‘Dating Doctor’ shares humor, romantic advice

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This article was co-authored by Mallory Martin.

On Tuesday, Jan. 31, WEB and Whitman welcomed visiting speaker David Coleman, “The Dating Doctor.” Coleman, a sought-after motivational speaker in the midst of a whirlwind national tour, worked the audience masterfully, illuminating unspoken truths about both sexes that had the room rapt and silent one moment, and in hysterical laughter the next.

Credit: Ethan Parrish

To get a proper diagnosis on the condition of campus romance, The Pioneer asked students for their opinions about love at Whitman College. An online survey turned up bleak results––of the 142 students who answered the survey, 19 percent said they rarely go on dates, while 22 percent said they don’t date; 17 percent said they don’t date, but hook up infrequently; five percent said they don’t date and hook up frequently; 28 percent said they have a steady significant other; and nine percent responded with “other.” Many of these “other” respondents expressed a desire but inability to date.

“Find me a boyyyyyyyyyyyy––I’m not even picky!” wrote one lonely Whittie. Not a single survey-taker responded that they frequently go on dates. Thirty-eight percent of respondents said they were satisfied with the romantic opportunities available to them at Whitman, while 62 percent said they were dissatisfied.

Many of those lovelorn souls turned up in force in Reid Ballroom to hear the Dating Doctor speak. “Dating Doctor” Coleman offered a range of tools for navigating the search for love in his lecture, notably his A-B-C-D rule of initial interest: attraction, believability, chemistry and the desire to get to know the person better. Coleman also emphasized that the ideal relationship must complement, rather than complete a person, and that we must first be whole and secure in ourselves before looking for love.

Meanwhile, The Pioneer‘s own researcher turned to the best experts on Whitman dating life and how to get to know students on campus: Whitties themselves.

How would you describe dating life at Whitman?
“There’s not much to say, because it’s pretty shitty.” –– sophomore Sam Halgren
“I’d say it’s non-existent.” –– first-year Adrienne Beebe
“I would say dating life at Whitman is . . . interesting. It seems dating life branches off in two ways: hook up, or going on a first date.” –– first-year Devyani Gupta
“There really isn’t a blatant dating culture here. If people are in relationships, they are generally subtle about it.” –– sophomore Katy Whitmer

Where do you go to meet people?
“Parties, Reid, the library, Salsa Dance Magic.” –– junior Nik Hagen
“Dance workshops.” –– first-year Anne Szeliski
“I met my boyfriend playing Beirut at TKE, we danced at each other like nerds, and then began texting the next day. My friend though met her boyfriend at the gym.” –– Gupta
“We met in the lounge.” –– first-year Ana Greeley

What is the funniest pick-up line you’ve heard?
“Does this smell like Chloroform?” –– first-year Julie Peterson
“Are you from Tennessee? Because you’re the only ‘Ten-I-see.'” –– first-year Joan Tran

What do you find attractive?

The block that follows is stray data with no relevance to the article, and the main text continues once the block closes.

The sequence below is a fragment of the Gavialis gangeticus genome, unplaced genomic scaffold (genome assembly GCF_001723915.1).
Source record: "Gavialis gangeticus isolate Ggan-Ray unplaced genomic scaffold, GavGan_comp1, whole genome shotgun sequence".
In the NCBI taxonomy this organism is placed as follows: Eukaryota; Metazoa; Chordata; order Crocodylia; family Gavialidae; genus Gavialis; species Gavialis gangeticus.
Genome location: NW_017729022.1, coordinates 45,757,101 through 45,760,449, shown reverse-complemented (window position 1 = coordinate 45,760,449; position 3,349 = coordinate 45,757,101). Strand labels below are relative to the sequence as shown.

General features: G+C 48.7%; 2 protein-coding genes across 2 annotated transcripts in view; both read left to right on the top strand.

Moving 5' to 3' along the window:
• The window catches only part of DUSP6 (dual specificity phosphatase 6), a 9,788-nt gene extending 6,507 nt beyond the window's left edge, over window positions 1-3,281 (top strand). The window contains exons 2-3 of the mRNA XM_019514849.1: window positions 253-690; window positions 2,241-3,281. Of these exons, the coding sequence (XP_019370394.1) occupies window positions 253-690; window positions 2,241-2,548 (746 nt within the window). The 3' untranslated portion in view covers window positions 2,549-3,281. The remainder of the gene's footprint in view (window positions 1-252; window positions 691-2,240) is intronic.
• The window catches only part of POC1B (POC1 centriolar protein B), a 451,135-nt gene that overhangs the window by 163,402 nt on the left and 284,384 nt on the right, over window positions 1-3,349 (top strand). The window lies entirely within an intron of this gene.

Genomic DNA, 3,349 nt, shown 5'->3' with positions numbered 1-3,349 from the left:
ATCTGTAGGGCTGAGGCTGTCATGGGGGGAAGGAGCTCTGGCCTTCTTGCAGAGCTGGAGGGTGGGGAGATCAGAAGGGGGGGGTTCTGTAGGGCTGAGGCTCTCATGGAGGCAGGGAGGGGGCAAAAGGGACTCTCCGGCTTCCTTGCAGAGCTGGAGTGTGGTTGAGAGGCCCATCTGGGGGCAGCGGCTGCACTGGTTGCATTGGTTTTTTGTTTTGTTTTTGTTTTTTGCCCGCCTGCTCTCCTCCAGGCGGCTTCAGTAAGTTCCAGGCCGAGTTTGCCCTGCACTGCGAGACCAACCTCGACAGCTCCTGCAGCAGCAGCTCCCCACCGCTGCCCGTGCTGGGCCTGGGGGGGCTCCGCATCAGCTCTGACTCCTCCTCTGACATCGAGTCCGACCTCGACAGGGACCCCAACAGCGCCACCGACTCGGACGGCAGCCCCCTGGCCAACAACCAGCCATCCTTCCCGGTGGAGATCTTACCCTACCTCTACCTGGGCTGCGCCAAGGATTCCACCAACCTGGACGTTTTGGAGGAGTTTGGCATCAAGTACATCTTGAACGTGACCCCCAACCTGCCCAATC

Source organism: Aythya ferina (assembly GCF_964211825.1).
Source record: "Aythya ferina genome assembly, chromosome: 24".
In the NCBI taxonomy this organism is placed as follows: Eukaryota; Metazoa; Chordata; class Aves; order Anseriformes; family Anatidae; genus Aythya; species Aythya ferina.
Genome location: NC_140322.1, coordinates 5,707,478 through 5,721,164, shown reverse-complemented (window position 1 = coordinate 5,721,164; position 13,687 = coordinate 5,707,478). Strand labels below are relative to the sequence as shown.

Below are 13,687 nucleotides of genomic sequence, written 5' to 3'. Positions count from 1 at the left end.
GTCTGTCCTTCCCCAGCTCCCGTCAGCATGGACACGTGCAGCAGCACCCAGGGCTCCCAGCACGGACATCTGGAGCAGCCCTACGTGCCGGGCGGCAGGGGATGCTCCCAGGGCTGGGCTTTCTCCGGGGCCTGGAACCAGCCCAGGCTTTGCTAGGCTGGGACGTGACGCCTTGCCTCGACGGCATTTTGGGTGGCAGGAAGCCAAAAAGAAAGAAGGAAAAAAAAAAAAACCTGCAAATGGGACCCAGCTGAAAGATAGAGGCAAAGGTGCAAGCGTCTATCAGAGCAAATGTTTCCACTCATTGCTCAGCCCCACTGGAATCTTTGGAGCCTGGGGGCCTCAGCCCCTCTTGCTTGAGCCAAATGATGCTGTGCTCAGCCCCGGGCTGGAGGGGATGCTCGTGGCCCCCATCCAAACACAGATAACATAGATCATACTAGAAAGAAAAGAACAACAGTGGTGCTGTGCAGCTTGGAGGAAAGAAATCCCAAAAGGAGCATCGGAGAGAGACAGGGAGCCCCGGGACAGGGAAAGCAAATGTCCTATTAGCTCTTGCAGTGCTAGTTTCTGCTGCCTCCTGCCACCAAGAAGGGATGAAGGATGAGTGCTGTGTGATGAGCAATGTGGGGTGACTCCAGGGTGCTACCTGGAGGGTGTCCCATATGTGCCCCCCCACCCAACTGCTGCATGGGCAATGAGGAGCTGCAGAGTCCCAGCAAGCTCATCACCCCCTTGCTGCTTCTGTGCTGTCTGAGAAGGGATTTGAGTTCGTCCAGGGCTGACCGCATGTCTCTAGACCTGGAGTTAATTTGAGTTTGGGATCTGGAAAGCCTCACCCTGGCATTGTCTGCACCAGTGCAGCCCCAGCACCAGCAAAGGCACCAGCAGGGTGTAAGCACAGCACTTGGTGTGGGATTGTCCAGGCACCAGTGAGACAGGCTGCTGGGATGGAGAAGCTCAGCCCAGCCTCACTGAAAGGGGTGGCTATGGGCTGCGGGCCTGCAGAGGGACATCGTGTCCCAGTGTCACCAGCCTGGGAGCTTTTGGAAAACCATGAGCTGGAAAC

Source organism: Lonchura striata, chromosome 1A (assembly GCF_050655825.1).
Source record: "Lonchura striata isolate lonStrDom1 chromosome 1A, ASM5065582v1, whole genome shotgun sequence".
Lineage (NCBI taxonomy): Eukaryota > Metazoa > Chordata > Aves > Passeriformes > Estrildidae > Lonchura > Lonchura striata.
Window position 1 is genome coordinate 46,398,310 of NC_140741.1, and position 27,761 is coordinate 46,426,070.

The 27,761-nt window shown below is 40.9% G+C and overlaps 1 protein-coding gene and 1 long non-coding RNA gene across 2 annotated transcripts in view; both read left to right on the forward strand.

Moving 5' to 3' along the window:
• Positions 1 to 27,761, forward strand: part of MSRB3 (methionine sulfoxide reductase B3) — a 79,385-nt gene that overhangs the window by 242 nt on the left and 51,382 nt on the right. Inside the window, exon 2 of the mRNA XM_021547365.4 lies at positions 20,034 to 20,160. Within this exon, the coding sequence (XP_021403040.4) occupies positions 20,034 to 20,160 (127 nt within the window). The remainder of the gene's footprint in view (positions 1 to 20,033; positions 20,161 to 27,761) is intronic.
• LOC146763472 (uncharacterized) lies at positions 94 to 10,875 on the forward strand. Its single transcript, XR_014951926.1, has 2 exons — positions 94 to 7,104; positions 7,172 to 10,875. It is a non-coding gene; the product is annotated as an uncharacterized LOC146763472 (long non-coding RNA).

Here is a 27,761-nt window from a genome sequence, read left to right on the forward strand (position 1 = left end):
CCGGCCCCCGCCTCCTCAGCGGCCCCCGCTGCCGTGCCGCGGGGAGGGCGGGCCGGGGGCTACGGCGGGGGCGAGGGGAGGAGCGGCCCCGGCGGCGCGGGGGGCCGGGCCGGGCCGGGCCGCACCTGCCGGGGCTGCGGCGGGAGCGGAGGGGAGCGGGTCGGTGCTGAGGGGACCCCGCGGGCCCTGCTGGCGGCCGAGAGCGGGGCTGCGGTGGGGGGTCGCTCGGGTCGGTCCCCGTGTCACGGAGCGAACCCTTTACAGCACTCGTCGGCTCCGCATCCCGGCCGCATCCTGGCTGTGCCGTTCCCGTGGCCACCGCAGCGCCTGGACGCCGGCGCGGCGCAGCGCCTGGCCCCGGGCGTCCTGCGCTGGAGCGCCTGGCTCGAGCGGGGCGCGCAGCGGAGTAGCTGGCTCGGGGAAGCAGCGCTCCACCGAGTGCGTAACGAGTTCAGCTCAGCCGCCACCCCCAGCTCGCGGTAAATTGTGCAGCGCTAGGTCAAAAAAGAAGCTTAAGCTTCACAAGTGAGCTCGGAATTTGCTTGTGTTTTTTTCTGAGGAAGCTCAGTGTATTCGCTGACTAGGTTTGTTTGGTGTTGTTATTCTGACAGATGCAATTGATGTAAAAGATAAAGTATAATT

“Have an accent.” –– Greeley
“Tall men. After that, a guy who makes me laugh so hard I may fall over, or has interesting or beautiful eyes.” –– Gupta

What are some good places to go on a date around Walla Walla/Whitman College?
“Coffee Perk. Or you could take a walk by the reservoir or Pioneer Park.” –– first-year Alison Good
“The Patisserie, but for dessert. Spy on any girl talking to her friends about a guy and you’ll hear, ‘The Patisserie? Eeeee!’ Get her a crème brûlée.” –– Gupta
“Taqueria is the shit!” –– first-year Helen Brown

Have you ever asked/been asked out by someone at Whitman?
“Yes. Sushi at Aloha Sushi off of Main––very social atmosphere––and then another guy took me to the Patisserie for chai hot chocolates.” –– Gupta
“Nope.” –– Tran

Girls, would you ask a guy out on a date? Why or why not?
“I think I would venture out as far as asking to get coffee . . . I think it’s good for men to take that extra step and ask a girl out, but girls are hard to read as is, and I understand how sometimes, a girl has to say something.” –– Gupta
“I don’t think so. I don’t think I’d have the courage.” –– first-year Sanika Gupte

After his hour-long presentation, Coleman started an informal speed dating and Q&A session in the back. The Pioneer spoke to several students about their reaction to the lecture.

Credit: Ethan Parrish

“I think it just helped me be honest with myself and, you know, realize that decisions that I make may not the best, and that I deserve better than I think I do,” said first-year Laura Neff.

“I feel it went pretty well, but he enforces a lot of heteronormativity and I think that’s bullshit,” said junior Peter Mullins.

Mullins also offered his assessment of the reasons behind the current dating doldrums afflicting Whitman.

“I think people are ashamed of their sexuality, deep down, and that’s why it only goes down drunk on the weekends. And everyone’s too busy.”

“I really liked [the lecture],” said first-year Alisha Agard. “It shed a lot of light on questions that I had, and insecurities and fears; it kind of helped me get over that. I’m the kind of person that’s kind of shy and doesn’t really like to go after my love interests, but I feel like after hearing him speak, I might try to go for that.”